Whither Civil Society Governance

transparency governance ngos accountability
Wednesday, 13 September, 2006 - 10:38

Transparency and Accountability: Are we meeting the mark?

Reporting on the SAA’s Annual Report for 2006, The Star Business Report 11 September 2006 noted that poor attendance by Board members at Board meetings of the state-owned enterprise was a cause for concern. 

Only 5 of 12 members attended all eight of the Board meetings, an attendance rate of only 41%. The worse attendance record was by Mohammed Valli Moosa, past Minister of Environmental Affairs who attended only four meetings an attendance record of 50% only.  More disturbing is the report that only one member of the Audit committee attended all six of the committee meetings.

Last week the New York Times 8 September 2006 reported that the Attorney General of California was investigating allegations that Hewlett Packard had hired private investigators to identify which of its Board members was leaking information apparently on the orders of Patricia Dunn, HP’s Chairwoman. Whilst Board member George Keyworth lll has been identified as the source of the leak, he has refused to resign. Thomas Perkins, another Board member has however resigned in anger over the way the investigation has been carried out by HP.

These events and earlier concerns about leaks on the occasion of the dismissal of Carla Fiorina’s dismissal as CEO in 2005 have led to monitoring of all phone records of Board members by investigators to gain access to personal records of journalists.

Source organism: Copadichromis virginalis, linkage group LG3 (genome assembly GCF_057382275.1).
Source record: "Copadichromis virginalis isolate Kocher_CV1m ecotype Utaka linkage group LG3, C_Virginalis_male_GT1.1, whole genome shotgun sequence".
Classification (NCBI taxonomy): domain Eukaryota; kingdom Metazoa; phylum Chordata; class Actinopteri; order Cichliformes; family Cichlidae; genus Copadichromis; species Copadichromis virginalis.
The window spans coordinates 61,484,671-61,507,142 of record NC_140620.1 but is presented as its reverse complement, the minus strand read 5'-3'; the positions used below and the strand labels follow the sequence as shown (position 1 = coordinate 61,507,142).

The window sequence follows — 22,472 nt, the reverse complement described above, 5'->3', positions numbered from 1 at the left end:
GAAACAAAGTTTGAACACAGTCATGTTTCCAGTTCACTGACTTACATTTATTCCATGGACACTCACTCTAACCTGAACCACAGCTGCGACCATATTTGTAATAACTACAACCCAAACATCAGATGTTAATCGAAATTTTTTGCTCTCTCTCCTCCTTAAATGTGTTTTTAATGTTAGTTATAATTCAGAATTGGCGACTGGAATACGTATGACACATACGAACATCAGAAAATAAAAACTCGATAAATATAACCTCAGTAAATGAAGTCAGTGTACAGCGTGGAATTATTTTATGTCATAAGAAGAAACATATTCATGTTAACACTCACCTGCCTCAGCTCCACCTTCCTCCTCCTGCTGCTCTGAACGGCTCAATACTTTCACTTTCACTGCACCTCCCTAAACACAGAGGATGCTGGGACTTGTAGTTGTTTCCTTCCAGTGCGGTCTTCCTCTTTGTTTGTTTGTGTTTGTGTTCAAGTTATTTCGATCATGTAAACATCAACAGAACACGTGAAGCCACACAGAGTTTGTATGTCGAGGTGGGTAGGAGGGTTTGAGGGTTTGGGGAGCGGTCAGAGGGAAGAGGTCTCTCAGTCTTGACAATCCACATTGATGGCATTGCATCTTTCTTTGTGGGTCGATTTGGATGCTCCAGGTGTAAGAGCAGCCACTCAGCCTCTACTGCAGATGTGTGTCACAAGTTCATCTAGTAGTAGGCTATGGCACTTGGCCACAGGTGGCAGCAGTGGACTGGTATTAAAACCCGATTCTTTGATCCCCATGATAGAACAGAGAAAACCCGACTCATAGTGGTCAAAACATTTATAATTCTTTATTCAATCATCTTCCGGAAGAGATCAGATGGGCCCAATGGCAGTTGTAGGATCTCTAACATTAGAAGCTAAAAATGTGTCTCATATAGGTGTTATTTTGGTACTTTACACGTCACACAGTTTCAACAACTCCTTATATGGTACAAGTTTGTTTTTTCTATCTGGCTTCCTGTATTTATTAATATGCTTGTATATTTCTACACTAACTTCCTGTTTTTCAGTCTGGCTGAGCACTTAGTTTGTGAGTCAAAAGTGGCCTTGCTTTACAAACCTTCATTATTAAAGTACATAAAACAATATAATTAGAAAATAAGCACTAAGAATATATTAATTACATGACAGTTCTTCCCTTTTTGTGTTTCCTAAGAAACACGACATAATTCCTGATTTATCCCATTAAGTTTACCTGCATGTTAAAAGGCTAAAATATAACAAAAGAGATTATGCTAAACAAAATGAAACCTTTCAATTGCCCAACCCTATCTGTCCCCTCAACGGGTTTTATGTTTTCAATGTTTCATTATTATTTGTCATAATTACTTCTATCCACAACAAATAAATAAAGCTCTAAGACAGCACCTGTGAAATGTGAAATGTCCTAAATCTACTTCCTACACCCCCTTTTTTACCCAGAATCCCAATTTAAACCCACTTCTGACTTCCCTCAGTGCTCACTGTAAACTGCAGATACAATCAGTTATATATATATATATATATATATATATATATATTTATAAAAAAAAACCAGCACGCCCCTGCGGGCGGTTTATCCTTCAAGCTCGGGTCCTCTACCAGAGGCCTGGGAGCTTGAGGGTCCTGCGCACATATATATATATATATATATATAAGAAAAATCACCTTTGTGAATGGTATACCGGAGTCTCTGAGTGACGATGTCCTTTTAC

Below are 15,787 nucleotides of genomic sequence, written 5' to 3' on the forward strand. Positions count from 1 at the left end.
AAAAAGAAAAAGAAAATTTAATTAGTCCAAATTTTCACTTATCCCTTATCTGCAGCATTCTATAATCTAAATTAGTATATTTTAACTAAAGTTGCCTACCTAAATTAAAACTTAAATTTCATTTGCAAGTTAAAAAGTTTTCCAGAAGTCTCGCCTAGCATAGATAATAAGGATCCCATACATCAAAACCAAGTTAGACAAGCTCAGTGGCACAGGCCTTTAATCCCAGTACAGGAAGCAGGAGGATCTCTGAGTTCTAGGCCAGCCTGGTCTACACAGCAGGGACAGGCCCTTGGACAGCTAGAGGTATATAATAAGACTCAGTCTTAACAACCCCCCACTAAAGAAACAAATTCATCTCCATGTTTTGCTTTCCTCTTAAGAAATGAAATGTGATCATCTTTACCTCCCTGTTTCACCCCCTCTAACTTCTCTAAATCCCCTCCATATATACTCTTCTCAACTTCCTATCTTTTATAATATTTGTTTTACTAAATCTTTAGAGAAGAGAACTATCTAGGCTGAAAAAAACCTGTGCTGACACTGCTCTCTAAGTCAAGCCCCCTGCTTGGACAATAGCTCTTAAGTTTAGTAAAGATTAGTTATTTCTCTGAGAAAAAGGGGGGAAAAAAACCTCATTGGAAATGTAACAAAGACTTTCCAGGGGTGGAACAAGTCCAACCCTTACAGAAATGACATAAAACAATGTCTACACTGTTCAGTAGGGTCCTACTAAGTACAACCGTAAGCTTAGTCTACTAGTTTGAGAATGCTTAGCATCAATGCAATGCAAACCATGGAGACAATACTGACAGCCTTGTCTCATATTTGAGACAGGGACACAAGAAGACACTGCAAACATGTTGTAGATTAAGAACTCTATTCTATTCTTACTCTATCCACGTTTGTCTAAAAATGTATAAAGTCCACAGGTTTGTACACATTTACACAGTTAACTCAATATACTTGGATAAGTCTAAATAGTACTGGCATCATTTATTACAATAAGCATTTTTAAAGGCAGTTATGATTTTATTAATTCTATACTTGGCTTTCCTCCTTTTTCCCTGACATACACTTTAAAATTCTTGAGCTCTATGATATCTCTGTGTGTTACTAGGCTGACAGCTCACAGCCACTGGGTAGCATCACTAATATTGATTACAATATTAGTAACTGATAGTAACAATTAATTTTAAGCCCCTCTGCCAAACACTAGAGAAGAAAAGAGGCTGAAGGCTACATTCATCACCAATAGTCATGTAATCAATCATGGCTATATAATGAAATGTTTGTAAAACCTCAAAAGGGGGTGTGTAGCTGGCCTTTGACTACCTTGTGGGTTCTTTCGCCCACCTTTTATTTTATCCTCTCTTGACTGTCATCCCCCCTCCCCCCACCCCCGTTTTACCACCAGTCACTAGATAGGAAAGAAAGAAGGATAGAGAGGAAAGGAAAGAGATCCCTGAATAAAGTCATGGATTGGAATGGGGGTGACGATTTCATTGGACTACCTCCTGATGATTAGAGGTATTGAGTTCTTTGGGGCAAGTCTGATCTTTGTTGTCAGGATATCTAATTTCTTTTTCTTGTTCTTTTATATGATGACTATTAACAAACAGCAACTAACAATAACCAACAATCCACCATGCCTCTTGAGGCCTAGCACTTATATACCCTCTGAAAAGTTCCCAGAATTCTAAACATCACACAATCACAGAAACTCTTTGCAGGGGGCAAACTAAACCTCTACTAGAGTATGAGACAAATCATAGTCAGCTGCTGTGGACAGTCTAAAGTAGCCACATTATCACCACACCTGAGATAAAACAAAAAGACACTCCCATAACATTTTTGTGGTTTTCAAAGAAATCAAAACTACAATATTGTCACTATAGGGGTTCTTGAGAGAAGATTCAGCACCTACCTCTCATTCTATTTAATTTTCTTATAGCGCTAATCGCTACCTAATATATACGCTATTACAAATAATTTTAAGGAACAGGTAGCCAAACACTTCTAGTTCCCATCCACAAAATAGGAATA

A number of questions have to be raised regarding the rights of reporters being violated but also the privacy rights of the various Board members.  How little trust exists amongst the members of the HP Board will be determined at the next AGM when re-elections take place.

South African corporates have not gone unscathed.  First, the Leisurenet scandal and more recently, the Corpcapital board battle has clearly indicated that South African Boards are also terrains of subterfuge where privacy is no longer guaranteed and no holds barred board room fights abound. 

2005 saw an ugly battle develop between various parties in the Cancer Association of South Africa, which required a commission of inquiry and caused considerable damage to the image of the organization and no doubt affected its fundraising drive.

More recently, the dispute in Jubilee 2000 between Board and staff has gone to the Labour Courts, required intervention by the SAPS, and has split the organization into two parts and no doubt reduced its internal and foreign influence considerably.

The SACP Johannesburg branch has also witnessed an internal constitutional battle with elections being abandoned two months ago and now rescheduled for mid-September. 

The Western Cape Red Cross has also witnessed a board-CE fight that has led to various public allegations which affect the operations of the Red Cross in the province as well as nationally.

What then is going on in both the corporate world and civil society?

Many of these battles are personality clashes amongst either Board members or between Board members and Chief Executive Officers.  How these clashes manifests themselves in differences of opinion which escalate to conflicts leave no doubt that  organizations need to invoke their Code of Conduct and discipline the recalcitrant Board member or CE.  Where the trust relationship breaks down, it is preferable that an exit strategy is developed without negative publicity affecting the organization or its day to day operations or its fundraising strategy.